“I was not made aware of him before 31 January and I saw him on the 31st after a referral had been made by a GP and the immigration officers,” said Nurse Dube. “At the time I was the only mental health nurse at Harmondsworth”

The coroner asked: “Would you expect to be called to see him as a matter of routine given the drugs he was on?” Dube replied: “Yes, that is not an unreasonable expectation.”

Dvorzak told Dube that “Being in detention was like having ‘demons tormenting him’,” and that he felt a “loss of control, felt violated, felt his rights have been taken away.”

Dvorzak had told him: “This is causing me quite a lot of distress.”

He complained of chest pains. Dube felt that Dvorak was physically unfit to be detained at Harmondsworth, ten days before he died.

Dube told the coroner that Dvorzak was on a 20mg dose of Citalopram medication that would have caused “some concerns and was worth following up … but I did not follow it up”.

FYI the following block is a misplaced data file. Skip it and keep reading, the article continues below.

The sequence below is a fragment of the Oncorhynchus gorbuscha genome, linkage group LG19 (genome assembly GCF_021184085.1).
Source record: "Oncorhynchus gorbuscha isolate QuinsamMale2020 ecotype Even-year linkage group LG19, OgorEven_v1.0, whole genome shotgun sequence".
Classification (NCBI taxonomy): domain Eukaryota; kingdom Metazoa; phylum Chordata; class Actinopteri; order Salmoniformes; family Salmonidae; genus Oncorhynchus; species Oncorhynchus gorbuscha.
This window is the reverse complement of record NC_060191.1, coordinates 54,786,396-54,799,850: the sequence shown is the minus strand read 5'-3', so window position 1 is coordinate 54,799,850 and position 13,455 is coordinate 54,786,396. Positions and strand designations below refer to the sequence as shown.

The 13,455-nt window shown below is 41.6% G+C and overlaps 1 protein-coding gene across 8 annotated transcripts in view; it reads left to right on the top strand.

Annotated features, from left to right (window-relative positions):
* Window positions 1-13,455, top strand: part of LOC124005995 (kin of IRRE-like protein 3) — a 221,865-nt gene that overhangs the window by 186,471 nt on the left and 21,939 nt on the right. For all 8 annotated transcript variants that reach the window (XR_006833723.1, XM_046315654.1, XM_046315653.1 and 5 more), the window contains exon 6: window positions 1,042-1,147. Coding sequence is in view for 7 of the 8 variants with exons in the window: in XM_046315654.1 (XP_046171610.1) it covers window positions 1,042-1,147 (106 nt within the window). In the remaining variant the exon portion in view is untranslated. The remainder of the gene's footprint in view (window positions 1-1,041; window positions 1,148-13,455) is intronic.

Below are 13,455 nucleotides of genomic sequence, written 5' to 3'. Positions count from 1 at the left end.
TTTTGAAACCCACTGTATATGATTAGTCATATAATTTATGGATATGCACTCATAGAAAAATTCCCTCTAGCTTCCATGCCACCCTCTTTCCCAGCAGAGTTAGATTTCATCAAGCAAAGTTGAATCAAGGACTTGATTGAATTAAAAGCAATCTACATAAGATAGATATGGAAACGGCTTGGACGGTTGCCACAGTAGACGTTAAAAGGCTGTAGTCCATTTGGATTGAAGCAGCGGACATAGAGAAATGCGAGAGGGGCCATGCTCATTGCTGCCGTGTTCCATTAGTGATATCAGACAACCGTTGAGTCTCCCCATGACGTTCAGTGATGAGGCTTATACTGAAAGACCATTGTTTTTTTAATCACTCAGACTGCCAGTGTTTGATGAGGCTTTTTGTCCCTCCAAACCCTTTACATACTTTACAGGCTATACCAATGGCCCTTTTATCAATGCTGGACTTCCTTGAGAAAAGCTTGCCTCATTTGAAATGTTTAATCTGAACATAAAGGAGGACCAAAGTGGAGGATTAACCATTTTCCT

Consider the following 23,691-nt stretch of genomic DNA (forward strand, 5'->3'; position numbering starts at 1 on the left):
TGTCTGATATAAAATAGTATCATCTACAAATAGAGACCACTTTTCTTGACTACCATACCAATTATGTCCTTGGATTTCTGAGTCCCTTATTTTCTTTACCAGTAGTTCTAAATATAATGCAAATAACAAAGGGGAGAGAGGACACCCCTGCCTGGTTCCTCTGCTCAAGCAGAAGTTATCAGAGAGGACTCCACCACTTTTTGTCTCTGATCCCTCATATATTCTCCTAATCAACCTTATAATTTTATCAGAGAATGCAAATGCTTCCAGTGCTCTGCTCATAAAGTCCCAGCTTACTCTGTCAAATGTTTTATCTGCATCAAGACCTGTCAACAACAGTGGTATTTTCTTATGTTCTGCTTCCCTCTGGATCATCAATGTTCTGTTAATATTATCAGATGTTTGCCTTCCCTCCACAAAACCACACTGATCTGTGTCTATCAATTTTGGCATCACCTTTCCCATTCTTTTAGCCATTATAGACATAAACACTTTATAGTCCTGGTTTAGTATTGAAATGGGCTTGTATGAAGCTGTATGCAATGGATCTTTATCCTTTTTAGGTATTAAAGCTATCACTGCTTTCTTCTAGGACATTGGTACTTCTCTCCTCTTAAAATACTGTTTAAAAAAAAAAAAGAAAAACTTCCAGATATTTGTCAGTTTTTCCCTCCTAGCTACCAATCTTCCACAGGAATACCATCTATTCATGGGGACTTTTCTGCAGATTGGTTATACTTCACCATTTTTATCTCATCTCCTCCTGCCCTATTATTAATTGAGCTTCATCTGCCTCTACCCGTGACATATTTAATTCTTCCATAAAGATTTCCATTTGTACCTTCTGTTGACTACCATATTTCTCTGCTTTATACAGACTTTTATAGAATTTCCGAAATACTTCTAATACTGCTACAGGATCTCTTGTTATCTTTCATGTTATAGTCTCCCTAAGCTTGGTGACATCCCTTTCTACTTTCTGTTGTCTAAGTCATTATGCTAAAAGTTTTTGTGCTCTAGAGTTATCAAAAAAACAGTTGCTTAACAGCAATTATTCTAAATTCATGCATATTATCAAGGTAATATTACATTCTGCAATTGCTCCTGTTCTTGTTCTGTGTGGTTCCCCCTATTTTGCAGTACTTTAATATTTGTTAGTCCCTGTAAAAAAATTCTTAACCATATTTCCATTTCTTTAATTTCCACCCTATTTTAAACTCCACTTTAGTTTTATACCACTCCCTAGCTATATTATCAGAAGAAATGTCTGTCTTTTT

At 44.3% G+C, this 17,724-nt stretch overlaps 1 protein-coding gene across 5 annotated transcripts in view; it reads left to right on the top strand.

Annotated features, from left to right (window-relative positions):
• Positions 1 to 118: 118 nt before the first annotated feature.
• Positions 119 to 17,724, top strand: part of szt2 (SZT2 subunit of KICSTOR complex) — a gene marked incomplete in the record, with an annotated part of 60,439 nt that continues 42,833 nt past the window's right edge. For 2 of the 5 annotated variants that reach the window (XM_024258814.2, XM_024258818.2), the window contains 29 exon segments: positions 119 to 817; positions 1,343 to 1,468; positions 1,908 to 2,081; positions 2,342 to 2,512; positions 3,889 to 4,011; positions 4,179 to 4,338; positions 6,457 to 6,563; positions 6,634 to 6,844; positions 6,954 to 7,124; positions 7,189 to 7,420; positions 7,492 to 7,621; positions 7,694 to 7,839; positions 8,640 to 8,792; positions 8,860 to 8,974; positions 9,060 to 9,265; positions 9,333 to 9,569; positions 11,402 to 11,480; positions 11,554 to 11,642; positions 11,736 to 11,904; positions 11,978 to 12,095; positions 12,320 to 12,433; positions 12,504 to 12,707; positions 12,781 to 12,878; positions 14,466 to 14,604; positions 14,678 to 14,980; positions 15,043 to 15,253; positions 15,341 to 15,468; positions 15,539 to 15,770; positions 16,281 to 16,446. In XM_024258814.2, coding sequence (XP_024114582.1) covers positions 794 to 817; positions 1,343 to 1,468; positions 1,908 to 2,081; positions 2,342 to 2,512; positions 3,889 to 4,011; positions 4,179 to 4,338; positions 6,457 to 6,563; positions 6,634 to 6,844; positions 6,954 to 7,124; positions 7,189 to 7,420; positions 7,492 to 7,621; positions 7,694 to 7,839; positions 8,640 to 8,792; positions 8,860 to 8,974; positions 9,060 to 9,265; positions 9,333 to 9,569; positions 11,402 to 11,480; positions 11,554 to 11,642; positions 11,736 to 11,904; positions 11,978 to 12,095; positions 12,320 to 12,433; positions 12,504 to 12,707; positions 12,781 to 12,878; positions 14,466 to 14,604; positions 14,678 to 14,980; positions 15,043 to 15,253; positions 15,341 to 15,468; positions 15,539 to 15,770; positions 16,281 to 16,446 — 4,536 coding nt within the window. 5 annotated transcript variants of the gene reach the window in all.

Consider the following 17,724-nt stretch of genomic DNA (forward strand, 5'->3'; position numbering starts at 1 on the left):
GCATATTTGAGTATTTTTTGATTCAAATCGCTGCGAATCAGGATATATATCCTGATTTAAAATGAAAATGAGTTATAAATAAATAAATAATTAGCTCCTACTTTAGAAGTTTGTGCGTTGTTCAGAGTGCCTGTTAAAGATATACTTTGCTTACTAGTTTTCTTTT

He did not refer Dvorzak for a psychiatric assessment on 31 January but waited until a week later on 5 February. Immigration officers had still not supplied him with information that they possessed about Dvorzak’s history of mental illness in Canada.

Dube said those details “would have made a significant difference” and meant he would have alerted the psychiatrist sooner. “I just wish I had that information at that time,” he said.

He had seen no written policy for referring Harmondsworth detainees to psychiatric wards. He said it could take two to three weeks to section someone who was refusing treatment.

The inquest continues.